Caring for carnivorous
plants is a little bit different from caring for a fern or a potted
rose. This is because in order for the plant to live it needs to feel like
it is still in its natural habitat. You cannot use regular potting soil
when planting or repotting carnivorous plants or you will kill them. You
need to use a mixture of clean sand (the kind for swimming pool filters
works great), sphagnum peat moss, perlite, and ling fiber sphagnum moss.
You cannot use any fertilizers in your mixture and be sure that there are
no fertilizer additives in the components of your mixture when you buy
them. This mixture works best because it is low in nitrogen and other
nutrients that are found in regular potting soil, and because they retain
You should keep your carnivorous plants
well watered, but be very careful not to over-water them. Make sure that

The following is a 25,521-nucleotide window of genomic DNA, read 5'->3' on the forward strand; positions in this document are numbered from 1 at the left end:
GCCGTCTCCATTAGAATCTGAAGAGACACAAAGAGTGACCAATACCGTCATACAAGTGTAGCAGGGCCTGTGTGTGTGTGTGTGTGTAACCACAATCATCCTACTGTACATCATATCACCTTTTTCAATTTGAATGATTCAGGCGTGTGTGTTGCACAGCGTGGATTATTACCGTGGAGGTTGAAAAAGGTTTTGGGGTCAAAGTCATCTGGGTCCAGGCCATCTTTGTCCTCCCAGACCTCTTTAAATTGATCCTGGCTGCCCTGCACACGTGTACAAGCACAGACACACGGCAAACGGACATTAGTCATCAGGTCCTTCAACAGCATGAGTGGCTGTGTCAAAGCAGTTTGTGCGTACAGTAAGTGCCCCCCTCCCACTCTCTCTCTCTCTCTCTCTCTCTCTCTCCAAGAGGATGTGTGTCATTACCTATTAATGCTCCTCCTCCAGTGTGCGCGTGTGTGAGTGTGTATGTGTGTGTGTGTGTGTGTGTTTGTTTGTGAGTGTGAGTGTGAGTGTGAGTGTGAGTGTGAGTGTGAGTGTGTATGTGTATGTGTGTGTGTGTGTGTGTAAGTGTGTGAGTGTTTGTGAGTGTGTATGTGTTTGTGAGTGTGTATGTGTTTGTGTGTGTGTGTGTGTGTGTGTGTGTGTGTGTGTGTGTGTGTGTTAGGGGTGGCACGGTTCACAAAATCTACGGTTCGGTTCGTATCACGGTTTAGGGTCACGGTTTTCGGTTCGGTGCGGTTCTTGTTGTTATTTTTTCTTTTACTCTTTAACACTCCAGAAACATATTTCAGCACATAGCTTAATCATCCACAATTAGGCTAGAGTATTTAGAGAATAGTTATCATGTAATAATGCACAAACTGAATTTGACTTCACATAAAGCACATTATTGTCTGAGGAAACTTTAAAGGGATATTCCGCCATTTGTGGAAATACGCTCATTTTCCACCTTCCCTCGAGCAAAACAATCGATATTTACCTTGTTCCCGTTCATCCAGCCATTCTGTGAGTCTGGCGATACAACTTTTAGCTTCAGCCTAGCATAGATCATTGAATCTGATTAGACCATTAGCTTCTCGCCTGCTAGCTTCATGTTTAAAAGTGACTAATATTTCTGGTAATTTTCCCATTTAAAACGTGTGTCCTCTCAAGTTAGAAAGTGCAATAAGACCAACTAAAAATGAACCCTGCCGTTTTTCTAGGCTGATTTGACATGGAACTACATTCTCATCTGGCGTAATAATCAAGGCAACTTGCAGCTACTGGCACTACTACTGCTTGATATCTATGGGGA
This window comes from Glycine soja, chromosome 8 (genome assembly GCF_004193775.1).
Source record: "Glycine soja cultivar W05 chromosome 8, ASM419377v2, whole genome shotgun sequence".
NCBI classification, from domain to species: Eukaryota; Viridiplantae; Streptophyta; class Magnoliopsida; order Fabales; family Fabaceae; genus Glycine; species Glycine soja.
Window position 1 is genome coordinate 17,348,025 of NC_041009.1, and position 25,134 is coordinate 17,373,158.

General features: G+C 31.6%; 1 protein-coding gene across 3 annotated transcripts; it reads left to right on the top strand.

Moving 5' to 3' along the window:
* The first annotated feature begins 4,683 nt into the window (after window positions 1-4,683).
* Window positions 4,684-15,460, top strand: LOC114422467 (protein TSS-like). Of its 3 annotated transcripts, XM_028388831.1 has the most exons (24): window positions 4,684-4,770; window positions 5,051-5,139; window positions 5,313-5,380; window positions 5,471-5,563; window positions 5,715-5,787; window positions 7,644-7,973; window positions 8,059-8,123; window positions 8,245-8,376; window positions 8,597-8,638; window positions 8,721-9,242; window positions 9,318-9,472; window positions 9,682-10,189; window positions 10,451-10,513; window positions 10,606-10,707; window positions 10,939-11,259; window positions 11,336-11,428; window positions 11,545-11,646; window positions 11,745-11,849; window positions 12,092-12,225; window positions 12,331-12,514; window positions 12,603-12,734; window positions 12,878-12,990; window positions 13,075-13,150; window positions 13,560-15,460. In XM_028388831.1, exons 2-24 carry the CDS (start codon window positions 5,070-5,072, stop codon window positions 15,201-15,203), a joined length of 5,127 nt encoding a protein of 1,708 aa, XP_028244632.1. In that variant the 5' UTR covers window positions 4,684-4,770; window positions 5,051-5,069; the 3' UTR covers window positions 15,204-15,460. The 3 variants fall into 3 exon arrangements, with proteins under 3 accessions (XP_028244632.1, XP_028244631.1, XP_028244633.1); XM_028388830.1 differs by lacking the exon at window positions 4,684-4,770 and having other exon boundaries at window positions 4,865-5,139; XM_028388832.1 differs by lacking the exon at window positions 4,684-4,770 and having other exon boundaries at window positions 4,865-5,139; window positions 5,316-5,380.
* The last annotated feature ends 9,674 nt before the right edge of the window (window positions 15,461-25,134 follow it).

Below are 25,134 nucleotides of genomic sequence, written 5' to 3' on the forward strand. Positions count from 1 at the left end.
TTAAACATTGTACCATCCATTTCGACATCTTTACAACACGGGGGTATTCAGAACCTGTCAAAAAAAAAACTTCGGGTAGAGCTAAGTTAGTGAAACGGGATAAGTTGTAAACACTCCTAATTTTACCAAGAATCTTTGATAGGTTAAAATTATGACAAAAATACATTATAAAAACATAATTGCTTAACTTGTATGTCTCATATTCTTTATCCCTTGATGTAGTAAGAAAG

your pot is well drained. It is best to keep a plate under the drained pot
and keep about a half an inch to an inch of water in the plate so that the
plant can soak up the water when it is needed.
The water you use cannot be tap water. Tap
water is full of chemicals that will kill a carnivorous plant with time.
Distilled water or captured rain water works very well for carnivorous
plants. You can get some of the chemicals out of tap water, like the
chlorine that harms carnivorous plants, by setting it out in the sun for
about a week before using it, but the rain water or distilled water are
still the best.
The pots you plant your carnivorous plants
in should be glazed or plastic pots. Donít use clay pots because they
will eventually release chemicals and salt into the soil mixture that your
plants wonít like.
In the wild, carnivorous plants are perfectly capable of catching their own food. Since your carnivorous plant lives indoors and doesnít have access to its usual food source, insects, then you will need to provide the food for them. Carnivorous plants only get a portion of their nutrients from insects and other invertebrates so you only need to feed your indoor carnivorous plant one or two small insects each week, or even every two weeks.
Using these simple care instructions to take care of your carnivorous plants will surely keep them alive and well for a much longer time, years perhaps, than if you treat them like any other house plant.
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